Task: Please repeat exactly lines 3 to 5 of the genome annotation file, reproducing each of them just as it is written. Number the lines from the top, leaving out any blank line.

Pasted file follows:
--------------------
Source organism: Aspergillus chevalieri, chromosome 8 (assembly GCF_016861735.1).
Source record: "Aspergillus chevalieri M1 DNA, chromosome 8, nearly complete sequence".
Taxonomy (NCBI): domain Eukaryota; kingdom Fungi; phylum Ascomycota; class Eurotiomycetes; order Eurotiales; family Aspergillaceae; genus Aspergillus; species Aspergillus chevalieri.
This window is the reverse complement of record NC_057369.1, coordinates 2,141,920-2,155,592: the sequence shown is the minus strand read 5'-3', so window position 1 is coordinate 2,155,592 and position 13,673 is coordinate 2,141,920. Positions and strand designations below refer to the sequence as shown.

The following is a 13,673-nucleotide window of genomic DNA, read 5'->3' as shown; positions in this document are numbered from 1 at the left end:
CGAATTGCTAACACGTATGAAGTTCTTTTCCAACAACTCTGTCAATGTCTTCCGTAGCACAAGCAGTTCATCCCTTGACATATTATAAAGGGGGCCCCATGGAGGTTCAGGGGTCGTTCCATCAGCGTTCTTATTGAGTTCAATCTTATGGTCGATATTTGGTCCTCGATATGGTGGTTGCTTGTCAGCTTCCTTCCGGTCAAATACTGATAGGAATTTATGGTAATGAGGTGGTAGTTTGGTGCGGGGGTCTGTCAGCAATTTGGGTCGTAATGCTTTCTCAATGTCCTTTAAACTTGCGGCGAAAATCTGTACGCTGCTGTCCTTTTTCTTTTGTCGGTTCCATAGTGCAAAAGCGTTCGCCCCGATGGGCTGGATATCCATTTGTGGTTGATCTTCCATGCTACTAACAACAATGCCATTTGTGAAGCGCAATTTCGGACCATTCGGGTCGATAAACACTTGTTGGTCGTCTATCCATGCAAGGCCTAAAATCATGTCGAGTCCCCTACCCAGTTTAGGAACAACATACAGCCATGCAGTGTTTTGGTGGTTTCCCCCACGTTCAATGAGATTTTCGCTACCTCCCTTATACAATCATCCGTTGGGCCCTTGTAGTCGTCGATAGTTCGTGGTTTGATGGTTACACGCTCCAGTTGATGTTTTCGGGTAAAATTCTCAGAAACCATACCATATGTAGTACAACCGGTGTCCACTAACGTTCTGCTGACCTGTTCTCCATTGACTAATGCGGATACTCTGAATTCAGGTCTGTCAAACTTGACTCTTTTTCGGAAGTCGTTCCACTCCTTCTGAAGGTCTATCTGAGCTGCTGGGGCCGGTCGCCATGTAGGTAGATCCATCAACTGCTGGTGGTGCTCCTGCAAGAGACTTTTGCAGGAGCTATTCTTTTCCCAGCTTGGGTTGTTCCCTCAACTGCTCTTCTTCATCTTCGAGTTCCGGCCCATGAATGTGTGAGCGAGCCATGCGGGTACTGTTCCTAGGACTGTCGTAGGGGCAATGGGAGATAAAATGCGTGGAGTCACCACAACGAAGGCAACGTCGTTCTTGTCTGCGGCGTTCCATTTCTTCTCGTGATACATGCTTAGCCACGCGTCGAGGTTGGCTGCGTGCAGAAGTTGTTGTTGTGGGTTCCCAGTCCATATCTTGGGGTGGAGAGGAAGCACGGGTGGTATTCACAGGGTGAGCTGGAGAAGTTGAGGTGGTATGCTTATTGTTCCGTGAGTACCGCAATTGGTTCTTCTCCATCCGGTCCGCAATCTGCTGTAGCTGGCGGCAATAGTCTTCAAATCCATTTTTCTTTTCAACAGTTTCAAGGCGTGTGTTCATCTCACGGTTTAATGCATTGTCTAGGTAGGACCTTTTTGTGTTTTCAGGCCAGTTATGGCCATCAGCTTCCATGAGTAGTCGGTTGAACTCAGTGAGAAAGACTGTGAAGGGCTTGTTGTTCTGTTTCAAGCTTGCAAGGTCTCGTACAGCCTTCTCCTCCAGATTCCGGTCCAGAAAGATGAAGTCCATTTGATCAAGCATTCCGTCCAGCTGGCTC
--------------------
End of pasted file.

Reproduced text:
Taxonomy (NCBI): domain Eukaryota; kingdom Fungi; phylum Ascomycota; class Eurotiomycetes; order Eurotiales; family Aspergillaceae; genus Aspergillus; species Aspergillus chevalieri.
This window is the reverse complement of record NC_057369.1, coordinates 2,141,920-2,155,592: the sequence shown is the minus strand read 5'-3', so window position 1 is coordinate 2,155,592 and position 13,673 is coordinate 2,141,920. Positions and strand designations below refer to the sequence as shown.

The following is a 13,673-nucleotide window of genomic DNA, read 5'->3' as shown; positions in this document are numbered from 1 at the left end: